It's easy, then, for Interbrand to apply this thinking practically. "The first question we always ask a client is: What are we trying to do here? What is it that you require?" says Payne. "The brief from InterContinental Hotels, for example, was very simple. It wants to be able to charge a premium for the brand in terms of an owner buying a hotel and thinking that he/she wants to turn it into an InterContinental Hotel experience, or a customer coming into that hotel and thinking that he/she would like to stay there, and is therefore prepared to pay a premium for a room rather than go to a Marriott instead. Our task was to make sure the brand can substantiate that value."
For telecoms giant at&t in the United States, there was a different requirement. The company has just finished a round of merger and acquisitions activity that included merging with SBC Communications in 2005 through to a recent acquisition of mobile carrier Cingular. Interbrand's brief here was to develop a brand strategy that would seamlessly draw together the formerly far-flung companies with differing corporate cultures and aims. "We also run a 24- hour hotline for them," says Payne. "This way we're available to help them manage the brand on a day-to-day basis."
Just as people are put off by dull, boring people, so too are we attracted to or put off brands according to brand personalities, and defining that personality is the brand consultancy's job.
"What is the personality of a Ford Mondeo?" - This is a question Payne poses when asked to consider how car makers differentiate their marques. "What is it? Is it freedom? What is it you're trying to sell me here? You know that when you buy a BMW, for instance, you're getting the ultimate driving machine."
He continues: "I think Honda has been a really good example of a brand that's come into the market and actually said: 'It's the way we make things.' Its advertising about Honda's philosophy is then rippled out onto the product, so you feel good about driving around in a Honda car. This marque means something to you when you're driving in it, over and above its product attributes."
Personality is not always that easy to bestow, however. Barclays Bank, one of Interbrand's clients, poses interesting challenges, because it must be as reassuring as it is authoritative: weighty enough to advise government on debt relief while being approachable enough for consumers to consider walking into a branch and applying for a mortgage. "The financial market is only just learning to deal with having a personality," says Payne. "If you look at the newer entrants in the financial sectors such as First Direct or Egg, why they gained a lot of traction, I think, is because they've been able to have a bit of personality.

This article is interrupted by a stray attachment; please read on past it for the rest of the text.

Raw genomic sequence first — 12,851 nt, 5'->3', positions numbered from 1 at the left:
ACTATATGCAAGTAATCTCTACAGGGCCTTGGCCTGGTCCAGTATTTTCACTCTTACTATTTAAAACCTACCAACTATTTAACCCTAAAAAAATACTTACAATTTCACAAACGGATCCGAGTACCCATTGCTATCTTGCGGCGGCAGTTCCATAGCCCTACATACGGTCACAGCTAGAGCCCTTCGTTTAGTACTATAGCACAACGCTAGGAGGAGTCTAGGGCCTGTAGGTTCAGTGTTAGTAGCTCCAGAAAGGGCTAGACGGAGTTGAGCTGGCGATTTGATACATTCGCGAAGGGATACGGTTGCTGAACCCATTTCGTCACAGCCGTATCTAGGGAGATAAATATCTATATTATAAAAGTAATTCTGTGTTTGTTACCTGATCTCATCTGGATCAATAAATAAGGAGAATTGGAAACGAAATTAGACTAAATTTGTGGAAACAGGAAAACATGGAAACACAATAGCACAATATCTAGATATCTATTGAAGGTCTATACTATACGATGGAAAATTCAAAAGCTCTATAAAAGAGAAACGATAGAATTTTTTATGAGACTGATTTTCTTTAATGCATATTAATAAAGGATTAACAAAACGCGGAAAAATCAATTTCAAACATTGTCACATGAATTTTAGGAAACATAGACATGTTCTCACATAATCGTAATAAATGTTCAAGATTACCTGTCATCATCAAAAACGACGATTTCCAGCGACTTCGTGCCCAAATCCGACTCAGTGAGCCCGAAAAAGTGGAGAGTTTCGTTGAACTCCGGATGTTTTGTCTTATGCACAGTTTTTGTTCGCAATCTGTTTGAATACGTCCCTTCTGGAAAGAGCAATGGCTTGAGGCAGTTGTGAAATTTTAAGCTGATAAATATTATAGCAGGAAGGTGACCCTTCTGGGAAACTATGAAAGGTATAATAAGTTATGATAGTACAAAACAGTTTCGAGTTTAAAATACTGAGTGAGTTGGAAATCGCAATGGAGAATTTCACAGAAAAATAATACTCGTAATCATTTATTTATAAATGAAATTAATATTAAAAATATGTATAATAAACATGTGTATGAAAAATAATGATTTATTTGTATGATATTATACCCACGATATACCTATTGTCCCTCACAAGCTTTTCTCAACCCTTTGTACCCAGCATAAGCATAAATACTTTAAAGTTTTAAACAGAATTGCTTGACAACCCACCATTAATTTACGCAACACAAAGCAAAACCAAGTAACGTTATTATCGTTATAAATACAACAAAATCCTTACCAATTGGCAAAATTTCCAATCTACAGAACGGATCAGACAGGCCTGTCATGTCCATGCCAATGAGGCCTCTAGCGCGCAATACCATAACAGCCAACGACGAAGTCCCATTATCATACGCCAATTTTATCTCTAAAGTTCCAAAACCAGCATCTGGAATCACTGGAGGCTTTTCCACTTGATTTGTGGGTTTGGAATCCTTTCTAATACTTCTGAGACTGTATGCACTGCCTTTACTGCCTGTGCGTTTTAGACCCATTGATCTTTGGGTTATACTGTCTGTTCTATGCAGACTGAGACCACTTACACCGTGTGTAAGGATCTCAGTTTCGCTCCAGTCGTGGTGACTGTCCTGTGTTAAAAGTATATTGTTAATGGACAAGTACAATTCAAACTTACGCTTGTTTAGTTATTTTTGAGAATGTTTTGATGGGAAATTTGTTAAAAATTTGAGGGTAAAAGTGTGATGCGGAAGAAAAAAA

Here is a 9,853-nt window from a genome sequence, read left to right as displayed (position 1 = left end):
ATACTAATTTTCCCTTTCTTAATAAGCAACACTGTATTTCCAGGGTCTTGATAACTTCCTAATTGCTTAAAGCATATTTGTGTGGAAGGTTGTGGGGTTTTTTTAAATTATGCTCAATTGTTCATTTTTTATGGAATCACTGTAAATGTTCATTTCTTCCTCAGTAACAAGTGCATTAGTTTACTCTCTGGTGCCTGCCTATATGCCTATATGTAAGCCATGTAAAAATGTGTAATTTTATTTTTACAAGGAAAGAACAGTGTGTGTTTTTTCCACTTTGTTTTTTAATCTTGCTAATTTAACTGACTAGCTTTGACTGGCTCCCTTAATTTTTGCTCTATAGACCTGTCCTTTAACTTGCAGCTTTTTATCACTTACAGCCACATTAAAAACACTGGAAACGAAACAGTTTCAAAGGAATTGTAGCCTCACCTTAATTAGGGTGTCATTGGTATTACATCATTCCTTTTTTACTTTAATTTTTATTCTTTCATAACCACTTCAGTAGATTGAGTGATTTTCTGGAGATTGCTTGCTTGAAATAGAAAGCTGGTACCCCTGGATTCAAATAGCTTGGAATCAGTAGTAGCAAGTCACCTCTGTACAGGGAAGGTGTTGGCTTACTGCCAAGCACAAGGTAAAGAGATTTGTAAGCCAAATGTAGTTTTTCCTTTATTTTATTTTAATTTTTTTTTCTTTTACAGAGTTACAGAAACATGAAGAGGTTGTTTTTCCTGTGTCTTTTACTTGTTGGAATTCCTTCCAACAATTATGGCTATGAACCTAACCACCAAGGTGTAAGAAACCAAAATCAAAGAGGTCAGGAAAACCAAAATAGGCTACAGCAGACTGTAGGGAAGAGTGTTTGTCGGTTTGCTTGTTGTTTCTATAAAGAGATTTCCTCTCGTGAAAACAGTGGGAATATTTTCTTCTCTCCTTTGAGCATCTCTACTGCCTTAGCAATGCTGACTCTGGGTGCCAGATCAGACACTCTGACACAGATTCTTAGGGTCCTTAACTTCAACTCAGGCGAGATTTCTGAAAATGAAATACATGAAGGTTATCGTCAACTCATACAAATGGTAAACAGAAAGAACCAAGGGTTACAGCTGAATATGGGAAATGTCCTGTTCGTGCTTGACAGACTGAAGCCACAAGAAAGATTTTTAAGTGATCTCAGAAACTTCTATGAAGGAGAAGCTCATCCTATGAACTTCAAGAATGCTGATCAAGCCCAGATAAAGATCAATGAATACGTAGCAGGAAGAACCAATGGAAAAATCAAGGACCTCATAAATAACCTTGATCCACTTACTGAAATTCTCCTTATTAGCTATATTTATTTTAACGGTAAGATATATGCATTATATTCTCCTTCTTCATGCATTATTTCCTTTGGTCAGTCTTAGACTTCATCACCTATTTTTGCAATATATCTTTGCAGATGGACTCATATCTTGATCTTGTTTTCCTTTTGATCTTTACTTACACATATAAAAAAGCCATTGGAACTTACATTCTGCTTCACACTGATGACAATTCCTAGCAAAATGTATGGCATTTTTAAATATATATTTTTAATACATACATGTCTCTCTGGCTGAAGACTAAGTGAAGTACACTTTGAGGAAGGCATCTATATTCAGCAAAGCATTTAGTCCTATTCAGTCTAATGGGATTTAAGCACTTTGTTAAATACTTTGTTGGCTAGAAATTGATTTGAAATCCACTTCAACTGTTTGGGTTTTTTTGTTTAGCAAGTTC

"The work we've started to do at Barclays now is to push them into an expression where they can be confident about having a personality. Although it's still no Nike in terms of its personality being transparent, Barclays is giving itself the licence to talk to its consumers in a more emotive and personal way than simply putting the rate card out there and saying, 'Take it or leave it.'"
But it's simplicity and clarity that will be the major challenges for branding in the coming years, Payne believes. He says that as technology converges, there will be a temptation for brands across various channels to share the cost of promotion. However, this bombardment of concurrent messages will confuse, perhaps even displace the relationship between consumer and brand at crucial moments, such as visiting a website to shop. Brands that are brave enough to hold onto their own space and present a clear and simple message in this way will succeed.
"I think we'll be looking for those oases of simplicity," says Payne, "where you can understand what it's doing for you, you trust it and you'd like to be with it because of that."
CONTACT DETAILS www.interbrand.com
FIVE STRATEGIES FOR SUCCESSFUL REBRANDING
We asked Andy Payne, executive creative director at Interbrand, for his finest branding solutions. Here's what he said:
1. A brand must have a reason: a point of view; a belief in itself and what it provides that it can communicate to its customers; a point of view that is different from its competitors. It must have total and complete conviction about this idea. If it does not, no one else will. The idea behind the brand must guide the business as a central organising principle helping it achieve its goals.
2. The translation of that idea into an expression needs to be done very carefully. The tone of voice of the brand and the visual expression need to accentuate and bring uniqueness to the brand idea.
3. You must be completely consistent with how you communicate the brand idea. Be very single-minded with your message. If you're inconsistent with what you say to customers, employees, clients etc. everyone gets confused and fails to believe, and you risk losing credibility.
4. All channels are important and all touch-points of a brand are interrelated and affect the perception of the brand. So make sure the brand works through all touch-points, but, when you design a specific channel, get back to the core idea and design.
5. Express your brand with style, with flair, with humour. Make it entertaining and stimulating. There is far too much that is average in the world and people gravitate towards strong entertaining characters.